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"China May Be Earth's First Nation to Detect Alien Life" --Poised to Flip 'ON' Switch of World's Largest, Most Powerful Radio Telescope

 

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China is ready to put on the "ear phones" and flip the "ON" switch for the world's largest, most powerful radio telescope, that is nearing completion in a vast, bowl-shaped valley in the mountainous southwestern province of Guizhou by the end of September, accompanied by regulations to protect the facility. Its unrivaled precision will allow astronomers to survey the Milky Way and other galaxies and detect faint pulsars, and work as a powerful ground station for future space missions.

"A radio telescope is like a sensitive ear, listening to tell meaningful radio messages from white noise in the universe," said Nan Rendong, chief scientist of the FAST project. He told Xinhua that the huge dish will enable much more accurate detection. "It is like identifying the sound of cicadas in a thunderstorm."

"Having a more sensitive telescope, we can receive weaker and more distant radio messages," Wu Xiangping, director-general of the Chinese Astronomical Society, "It will help us to search for intelligent life outside of the galaxy and explore the origins of the universe," he added underscoring the China's race to be the first nation to discover the existence of an advanced alien civilization.

 

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The construction of the Five-hundred-meter Aperture Spherical Telescope, or FAST, has entered its final phase. With a dish the size of 30 football fields, FAST, which measures 500 meters in diameter, dwarfs Puerto Rico's 300-meter Arecibo Observatory. Under the regulation, FAST requires radio silence within a 10-kilometer radius.

The Chinese government hopes that a more subtle benefit of the behemoth eye on the cosmos will entice some of the some of the brightest minds in science or astronomy studying abroad to return home to China. China is the leading nation in the world in the number of students it sends students abroad, especially for majors such as science or engineering.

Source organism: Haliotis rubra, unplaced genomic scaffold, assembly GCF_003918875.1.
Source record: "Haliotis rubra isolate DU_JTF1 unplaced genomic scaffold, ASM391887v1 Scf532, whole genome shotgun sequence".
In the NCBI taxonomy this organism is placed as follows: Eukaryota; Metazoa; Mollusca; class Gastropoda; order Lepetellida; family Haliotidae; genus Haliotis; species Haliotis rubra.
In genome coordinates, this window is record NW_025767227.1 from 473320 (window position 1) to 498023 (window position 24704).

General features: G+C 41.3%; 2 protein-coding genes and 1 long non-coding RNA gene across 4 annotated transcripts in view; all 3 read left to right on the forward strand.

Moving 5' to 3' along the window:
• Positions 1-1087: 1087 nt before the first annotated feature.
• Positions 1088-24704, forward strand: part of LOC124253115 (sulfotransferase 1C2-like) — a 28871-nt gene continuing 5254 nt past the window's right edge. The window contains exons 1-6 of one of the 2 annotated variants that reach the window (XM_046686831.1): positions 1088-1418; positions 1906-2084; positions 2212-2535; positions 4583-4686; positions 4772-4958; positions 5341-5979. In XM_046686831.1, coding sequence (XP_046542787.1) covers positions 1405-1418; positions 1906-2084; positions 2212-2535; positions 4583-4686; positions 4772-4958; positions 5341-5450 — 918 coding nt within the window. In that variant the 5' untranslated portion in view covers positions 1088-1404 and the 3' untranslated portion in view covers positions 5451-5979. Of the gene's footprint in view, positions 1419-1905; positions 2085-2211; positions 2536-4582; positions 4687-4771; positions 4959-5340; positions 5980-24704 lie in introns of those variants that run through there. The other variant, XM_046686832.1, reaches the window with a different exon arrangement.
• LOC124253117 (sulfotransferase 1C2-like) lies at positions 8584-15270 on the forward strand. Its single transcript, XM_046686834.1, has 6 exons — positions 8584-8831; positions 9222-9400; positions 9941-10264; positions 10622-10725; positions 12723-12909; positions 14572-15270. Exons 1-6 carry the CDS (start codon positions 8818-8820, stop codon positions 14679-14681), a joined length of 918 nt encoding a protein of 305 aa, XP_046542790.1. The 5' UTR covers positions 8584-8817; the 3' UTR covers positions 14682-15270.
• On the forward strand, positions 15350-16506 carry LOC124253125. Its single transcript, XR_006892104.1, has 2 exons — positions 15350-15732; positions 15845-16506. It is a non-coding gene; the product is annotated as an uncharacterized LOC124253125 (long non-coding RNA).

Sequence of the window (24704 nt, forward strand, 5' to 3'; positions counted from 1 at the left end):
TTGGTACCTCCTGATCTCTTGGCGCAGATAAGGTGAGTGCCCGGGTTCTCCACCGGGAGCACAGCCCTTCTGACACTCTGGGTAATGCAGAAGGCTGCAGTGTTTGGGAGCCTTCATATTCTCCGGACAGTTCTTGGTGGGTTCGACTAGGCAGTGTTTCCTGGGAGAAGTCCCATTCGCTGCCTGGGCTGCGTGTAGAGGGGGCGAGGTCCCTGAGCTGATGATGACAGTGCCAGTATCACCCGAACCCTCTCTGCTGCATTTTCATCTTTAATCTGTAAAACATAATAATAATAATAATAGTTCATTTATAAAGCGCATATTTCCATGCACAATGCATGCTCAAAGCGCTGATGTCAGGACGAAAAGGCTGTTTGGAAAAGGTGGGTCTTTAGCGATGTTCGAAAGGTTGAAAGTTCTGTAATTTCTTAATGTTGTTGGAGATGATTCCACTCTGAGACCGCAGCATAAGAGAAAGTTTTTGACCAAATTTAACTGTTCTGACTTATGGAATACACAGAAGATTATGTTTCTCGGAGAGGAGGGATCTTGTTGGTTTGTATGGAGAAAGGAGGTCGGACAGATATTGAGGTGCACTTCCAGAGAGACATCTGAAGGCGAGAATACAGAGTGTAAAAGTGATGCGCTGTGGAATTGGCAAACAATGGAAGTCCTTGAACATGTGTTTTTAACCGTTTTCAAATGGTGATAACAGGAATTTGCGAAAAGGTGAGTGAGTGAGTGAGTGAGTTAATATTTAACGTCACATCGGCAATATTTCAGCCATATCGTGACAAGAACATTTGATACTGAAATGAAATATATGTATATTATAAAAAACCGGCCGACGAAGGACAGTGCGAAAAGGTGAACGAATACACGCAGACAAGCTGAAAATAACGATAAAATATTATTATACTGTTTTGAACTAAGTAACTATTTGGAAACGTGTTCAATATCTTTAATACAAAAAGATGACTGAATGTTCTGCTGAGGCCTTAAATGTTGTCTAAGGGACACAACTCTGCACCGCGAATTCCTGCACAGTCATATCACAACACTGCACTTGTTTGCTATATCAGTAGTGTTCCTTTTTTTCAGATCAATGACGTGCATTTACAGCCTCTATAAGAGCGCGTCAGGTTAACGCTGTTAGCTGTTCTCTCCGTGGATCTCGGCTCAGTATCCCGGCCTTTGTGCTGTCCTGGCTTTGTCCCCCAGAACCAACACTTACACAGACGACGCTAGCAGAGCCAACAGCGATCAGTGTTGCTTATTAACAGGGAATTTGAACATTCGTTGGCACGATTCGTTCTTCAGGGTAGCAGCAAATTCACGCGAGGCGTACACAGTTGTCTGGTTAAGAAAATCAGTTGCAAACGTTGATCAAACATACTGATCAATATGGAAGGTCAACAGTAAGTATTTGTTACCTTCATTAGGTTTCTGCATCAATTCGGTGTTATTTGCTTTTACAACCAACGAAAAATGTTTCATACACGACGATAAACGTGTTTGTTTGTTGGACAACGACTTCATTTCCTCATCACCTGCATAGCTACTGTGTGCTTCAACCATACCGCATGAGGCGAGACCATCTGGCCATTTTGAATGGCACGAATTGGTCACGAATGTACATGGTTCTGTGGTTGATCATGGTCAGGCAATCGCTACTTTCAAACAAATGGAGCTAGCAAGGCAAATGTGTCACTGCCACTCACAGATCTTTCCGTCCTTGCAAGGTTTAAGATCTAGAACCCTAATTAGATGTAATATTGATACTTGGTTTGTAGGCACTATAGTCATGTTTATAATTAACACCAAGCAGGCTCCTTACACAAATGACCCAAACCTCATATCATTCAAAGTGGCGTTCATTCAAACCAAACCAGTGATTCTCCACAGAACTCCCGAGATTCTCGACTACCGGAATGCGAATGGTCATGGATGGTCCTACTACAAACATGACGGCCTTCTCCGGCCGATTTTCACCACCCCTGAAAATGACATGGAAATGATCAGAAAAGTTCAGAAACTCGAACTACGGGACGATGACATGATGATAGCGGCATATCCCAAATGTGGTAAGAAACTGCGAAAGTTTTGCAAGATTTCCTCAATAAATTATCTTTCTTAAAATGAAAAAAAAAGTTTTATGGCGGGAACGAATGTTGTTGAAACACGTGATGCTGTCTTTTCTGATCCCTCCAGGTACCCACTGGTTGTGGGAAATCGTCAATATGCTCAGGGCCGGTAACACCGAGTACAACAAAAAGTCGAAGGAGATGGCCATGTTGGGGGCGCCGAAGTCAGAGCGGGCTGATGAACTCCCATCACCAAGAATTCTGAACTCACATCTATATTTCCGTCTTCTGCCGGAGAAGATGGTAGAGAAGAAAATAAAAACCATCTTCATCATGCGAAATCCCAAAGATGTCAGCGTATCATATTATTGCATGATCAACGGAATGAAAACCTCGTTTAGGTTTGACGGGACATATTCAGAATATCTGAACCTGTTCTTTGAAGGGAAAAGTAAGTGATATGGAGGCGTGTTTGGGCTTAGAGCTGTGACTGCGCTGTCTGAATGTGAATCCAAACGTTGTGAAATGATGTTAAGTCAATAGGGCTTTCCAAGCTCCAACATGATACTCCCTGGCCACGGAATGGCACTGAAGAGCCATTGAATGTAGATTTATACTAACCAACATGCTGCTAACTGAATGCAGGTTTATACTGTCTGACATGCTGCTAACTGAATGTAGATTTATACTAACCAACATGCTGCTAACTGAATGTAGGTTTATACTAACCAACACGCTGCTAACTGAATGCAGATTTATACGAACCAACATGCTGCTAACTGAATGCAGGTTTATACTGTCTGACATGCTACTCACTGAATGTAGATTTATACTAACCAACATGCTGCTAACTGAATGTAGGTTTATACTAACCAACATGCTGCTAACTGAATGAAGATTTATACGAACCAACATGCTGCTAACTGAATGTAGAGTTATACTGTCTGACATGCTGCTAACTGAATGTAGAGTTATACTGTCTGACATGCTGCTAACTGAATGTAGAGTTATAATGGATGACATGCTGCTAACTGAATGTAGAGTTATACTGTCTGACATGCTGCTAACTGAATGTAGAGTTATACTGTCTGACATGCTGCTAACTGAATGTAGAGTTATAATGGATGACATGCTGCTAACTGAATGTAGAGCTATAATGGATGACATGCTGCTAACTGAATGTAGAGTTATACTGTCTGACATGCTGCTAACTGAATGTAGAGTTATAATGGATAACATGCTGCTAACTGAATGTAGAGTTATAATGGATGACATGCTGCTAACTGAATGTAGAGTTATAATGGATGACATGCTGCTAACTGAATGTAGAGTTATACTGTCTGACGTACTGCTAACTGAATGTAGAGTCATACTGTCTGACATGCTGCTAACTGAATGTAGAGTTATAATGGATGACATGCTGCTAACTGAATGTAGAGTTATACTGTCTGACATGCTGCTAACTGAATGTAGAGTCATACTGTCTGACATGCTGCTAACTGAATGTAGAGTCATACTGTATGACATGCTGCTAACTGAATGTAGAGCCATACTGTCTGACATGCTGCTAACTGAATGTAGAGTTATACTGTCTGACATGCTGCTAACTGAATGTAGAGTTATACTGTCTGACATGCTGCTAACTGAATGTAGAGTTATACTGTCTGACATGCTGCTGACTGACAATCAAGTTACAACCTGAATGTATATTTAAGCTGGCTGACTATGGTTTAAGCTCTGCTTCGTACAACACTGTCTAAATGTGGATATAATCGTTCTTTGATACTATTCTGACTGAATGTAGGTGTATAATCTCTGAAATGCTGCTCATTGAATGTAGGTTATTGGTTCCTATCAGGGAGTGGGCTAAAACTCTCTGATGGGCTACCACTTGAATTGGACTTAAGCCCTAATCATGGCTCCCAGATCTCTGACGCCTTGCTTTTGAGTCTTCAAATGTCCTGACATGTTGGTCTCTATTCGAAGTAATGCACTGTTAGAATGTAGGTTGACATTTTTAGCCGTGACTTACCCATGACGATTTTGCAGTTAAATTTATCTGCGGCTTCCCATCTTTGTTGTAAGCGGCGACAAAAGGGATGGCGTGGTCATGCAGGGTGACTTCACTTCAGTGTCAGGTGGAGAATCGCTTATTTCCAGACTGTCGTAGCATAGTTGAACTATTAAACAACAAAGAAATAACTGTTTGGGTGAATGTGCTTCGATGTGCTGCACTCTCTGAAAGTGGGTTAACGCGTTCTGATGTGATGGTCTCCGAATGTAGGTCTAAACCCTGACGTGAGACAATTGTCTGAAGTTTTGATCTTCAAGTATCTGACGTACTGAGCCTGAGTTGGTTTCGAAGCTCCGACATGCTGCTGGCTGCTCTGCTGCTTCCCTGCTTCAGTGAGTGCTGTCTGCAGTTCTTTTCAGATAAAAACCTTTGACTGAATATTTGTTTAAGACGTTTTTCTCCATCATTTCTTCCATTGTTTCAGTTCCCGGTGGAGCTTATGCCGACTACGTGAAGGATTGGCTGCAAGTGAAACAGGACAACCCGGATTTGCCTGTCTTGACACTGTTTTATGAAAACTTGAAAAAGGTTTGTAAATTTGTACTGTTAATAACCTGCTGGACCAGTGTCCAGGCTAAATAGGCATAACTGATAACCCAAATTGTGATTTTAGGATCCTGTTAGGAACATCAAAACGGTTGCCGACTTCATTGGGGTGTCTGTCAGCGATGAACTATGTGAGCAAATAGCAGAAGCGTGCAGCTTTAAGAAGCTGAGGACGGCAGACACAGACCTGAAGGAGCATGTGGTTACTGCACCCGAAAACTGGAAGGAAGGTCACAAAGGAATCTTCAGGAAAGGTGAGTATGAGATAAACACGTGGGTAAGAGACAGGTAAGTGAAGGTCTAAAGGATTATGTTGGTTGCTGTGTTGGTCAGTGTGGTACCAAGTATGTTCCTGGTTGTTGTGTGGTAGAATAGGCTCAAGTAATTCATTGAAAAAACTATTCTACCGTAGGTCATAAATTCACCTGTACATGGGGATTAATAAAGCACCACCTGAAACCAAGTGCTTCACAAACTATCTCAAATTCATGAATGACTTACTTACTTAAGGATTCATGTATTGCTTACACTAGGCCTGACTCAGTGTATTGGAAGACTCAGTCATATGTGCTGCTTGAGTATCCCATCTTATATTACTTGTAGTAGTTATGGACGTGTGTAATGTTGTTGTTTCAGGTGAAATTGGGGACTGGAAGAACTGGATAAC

FAST is the world's largest single-aperture telescope, overtaking the Arecibo Observatory in the US territory of Puerto Rico, which is 305 meters (1000 feet) in diameter. The dish will have a perimeter of about 1.6 kilometers, Xinhua said, and there are no towns within five kilometers, giving it ideal surroundings to listen for signals from space.

According to chief scientist from China’s National Astronomical Observations, Li Di, FAST will be able to scan up to twice more areas of the sky than Arecibo shown above, and it will have between three to five times the sensitivity. It’s in their hopes that if there is indeed alien life, this gargantuan will find it.

The region's karst topography -- a landscape of porous rock fissured with deep crevasses and underground caves and streams -- is ideal for draining rainwater and protecting the reflector. Unfortuately, citizens actually living in the area where the radio telescope will be built are being relocated. Some 2,000 families residing near the Pingtang and Luodian counties will be given $1,800 per individual for the forced relocation.

For years Chinese scientists have relied on "second hand" data collected by others in their research and the new telescope is expected to "greatly enhance" the country's capacity to observe outer space, Xinhua said. Beijing is accelerating its military-run multi-billion-dollar space exploration program, which it sees as a symbol of the country's progress. It has plans for a permanent orbiting station by 2020 and eventually to send a human to the moon.

Construction on the telescope started in March 2011.

The Daily Galaxy via AFP/Beijing

Comments

That is some serious bit of kit!

I look forward to the new astronomical discoveries the Chinese team are sure to make.

Chinese will be able to eat the aliens life or sell them foxconn made cell phones and won ton soup. Lovely future indeed.

Why assume aliens would communicate with radio waves? Which are of course bound by the speed of light. When we know quantum communication techniques can side step the speed of light and therefore are an obviously superior method of communication.

Matthew, there is no evidence that we can communicate faster than the speed of light even with quantum technologies. Nope, quantum entanglement does not allows information to be transmitted faster than the speed of light. To get useful information from Alice to Bob, one still needs a classical data transmission to decode the otherwise random outcome you get whenever you mess with quantum entanglement and wave function collapse.

Your's truly, Physics bachelor graduate.

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